If you look at history, even recent history, you see that there is indeed progress. … Over time, the cycle is clearly, generally upwards. And it doesn't happen by laws of nature. And it doesn't happen by social laws. … It happens as a result of hard work by dedicated people who are willing to look at problems honestly, to look at them without illusions, and to go to work chipping away at them, with no guarantee of success — in fact, with a need for a rather high tolerance for failure along the way, and plenty of disappointments.
It is not the conscious changes made in their lives by men and women — a new job, a new town, a divorce — which really shape them, like the chapter headings in a biography, but a long, slow mutation of emotion, hidden, all-penetrative; something by which they may be so taken up that the practical outward changes of their lives in the world, noted with surprise, scandal, or envy by others, pass almost unnoticed by themselves.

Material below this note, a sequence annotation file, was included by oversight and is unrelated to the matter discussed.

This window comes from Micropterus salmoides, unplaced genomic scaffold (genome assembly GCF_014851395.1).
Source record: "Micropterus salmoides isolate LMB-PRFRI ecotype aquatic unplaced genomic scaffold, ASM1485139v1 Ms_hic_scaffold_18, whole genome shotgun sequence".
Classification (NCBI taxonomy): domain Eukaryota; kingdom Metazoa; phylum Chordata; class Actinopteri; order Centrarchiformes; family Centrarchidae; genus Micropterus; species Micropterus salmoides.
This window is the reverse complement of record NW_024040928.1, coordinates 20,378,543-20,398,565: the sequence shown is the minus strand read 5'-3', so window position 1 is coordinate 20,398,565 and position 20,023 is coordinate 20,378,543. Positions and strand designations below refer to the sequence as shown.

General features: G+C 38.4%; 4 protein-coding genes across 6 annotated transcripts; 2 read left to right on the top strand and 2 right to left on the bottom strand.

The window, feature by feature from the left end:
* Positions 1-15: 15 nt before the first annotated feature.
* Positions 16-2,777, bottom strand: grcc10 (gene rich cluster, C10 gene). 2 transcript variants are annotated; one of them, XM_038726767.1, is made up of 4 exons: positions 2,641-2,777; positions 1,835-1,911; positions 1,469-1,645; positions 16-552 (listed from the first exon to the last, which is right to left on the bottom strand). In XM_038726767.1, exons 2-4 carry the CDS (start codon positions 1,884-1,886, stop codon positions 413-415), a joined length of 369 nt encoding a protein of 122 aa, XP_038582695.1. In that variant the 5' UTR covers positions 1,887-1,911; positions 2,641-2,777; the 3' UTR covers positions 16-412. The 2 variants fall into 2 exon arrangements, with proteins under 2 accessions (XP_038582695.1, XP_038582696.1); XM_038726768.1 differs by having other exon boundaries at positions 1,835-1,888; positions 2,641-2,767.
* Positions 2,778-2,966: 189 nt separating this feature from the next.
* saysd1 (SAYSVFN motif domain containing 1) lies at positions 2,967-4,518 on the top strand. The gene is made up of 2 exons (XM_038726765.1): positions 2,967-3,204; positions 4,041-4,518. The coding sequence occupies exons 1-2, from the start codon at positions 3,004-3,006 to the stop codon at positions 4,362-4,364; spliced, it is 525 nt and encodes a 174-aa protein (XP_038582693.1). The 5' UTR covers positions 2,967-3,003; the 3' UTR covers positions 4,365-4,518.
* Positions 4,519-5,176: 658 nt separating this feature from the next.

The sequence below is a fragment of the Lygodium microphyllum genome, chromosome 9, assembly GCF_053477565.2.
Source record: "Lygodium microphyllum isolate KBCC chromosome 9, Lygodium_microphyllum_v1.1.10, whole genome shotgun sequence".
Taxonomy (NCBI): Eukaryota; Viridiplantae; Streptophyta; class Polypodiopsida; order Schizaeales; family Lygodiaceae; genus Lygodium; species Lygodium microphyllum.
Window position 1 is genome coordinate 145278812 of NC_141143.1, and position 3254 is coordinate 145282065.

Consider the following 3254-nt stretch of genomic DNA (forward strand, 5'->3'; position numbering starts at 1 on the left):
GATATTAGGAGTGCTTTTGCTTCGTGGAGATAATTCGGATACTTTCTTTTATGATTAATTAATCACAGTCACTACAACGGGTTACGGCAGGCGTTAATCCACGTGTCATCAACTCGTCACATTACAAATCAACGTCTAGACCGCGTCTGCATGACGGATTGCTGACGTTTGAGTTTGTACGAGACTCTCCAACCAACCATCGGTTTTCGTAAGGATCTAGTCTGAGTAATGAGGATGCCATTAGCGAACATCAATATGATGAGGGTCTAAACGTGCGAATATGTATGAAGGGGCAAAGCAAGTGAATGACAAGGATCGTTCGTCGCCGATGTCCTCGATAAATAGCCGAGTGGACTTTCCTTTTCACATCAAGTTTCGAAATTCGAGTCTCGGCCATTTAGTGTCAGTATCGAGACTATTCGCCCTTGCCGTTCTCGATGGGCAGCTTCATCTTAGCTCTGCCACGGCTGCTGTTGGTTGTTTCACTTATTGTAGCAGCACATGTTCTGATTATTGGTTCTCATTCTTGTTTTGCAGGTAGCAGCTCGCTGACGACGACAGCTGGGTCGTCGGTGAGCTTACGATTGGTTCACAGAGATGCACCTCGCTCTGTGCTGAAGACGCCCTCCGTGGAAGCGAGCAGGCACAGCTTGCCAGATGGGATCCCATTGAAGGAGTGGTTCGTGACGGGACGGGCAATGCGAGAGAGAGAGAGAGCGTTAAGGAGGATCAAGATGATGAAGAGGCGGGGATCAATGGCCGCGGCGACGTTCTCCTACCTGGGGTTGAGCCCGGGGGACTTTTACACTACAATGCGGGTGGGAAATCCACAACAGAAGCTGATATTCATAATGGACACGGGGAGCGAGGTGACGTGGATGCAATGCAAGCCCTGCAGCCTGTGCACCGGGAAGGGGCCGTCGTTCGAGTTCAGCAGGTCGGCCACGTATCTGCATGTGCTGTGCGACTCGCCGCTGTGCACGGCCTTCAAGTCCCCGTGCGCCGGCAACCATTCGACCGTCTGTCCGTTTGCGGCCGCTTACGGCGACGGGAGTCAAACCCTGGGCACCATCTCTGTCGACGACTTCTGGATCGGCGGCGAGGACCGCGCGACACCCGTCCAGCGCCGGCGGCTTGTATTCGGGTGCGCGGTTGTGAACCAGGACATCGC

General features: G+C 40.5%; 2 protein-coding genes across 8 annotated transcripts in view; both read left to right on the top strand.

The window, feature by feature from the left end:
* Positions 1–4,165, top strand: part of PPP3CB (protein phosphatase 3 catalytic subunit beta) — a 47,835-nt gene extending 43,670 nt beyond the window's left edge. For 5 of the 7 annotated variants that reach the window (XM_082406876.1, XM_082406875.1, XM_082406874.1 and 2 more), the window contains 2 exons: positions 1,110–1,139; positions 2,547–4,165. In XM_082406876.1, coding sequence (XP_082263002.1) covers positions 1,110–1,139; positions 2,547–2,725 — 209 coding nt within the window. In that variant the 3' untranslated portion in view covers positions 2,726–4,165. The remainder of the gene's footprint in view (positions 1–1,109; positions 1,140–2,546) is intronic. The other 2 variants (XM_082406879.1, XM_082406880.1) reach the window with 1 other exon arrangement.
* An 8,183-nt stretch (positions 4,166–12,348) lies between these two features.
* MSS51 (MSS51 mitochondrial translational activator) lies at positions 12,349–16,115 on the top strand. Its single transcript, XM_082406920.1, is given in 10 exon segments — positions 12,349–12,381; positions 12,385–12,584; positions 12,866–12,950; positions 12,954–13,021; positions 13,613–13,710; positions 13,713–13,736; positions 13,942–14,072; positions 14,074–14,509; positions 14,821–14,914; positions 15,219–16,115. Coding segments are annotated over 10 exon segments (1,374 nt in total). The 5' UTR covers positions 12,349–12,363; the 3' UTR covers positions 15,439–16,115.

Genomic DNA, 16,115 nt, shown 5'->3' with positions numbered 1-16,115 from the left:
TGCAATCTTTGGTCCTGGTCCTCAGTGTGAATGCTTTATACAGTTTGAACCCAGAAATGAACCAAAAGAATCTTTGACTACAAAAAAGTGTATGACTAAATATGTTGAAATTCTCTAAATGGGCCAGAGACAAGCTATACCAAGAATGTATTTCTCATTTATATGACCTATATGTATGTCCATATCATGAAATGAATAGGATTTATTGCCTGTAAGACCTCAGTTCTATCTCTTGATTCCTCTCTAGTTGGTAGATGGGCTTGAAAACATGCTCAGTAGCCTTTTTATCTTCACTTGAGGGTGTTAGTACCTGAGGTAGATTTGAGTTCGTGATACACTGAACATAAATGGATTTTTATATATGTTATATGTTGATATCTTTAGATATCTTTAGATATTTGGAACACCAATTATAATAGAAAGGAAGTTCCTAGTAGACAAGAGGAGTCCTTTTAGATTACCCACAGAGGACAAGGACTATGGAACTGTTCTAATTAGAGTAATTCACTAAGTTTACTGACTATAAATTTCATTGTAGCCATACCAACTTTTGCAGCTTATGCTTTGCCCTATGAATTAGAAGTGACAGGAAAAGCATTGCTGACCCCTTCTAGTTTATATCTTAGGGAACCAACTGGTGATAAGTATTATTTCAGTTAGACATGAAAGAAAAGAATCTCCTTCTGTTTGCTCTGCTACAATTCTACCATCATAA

An environmental setting developed over millions of years must be considered to have some merit. Anything so complicated as a planet, inhabited by more than a million and a half species of plants and animals, all of them living together in a more or less balanced equilibrium in which they continually use and reuse the same molecules of the soil and air, cannot be improved by aimless and uninformed tinkering.
The average age of the world's greatest civilizations has been two hundred years. These nations have progressed through this sequence: From bondage to spiritual faith; from spiritual faith to great courage; from courage to liberty; from liberty to abundance; from abundance to selfishness; from selfishness to complacency; from complacency to apathy; from apathy to dependence and back into bondage.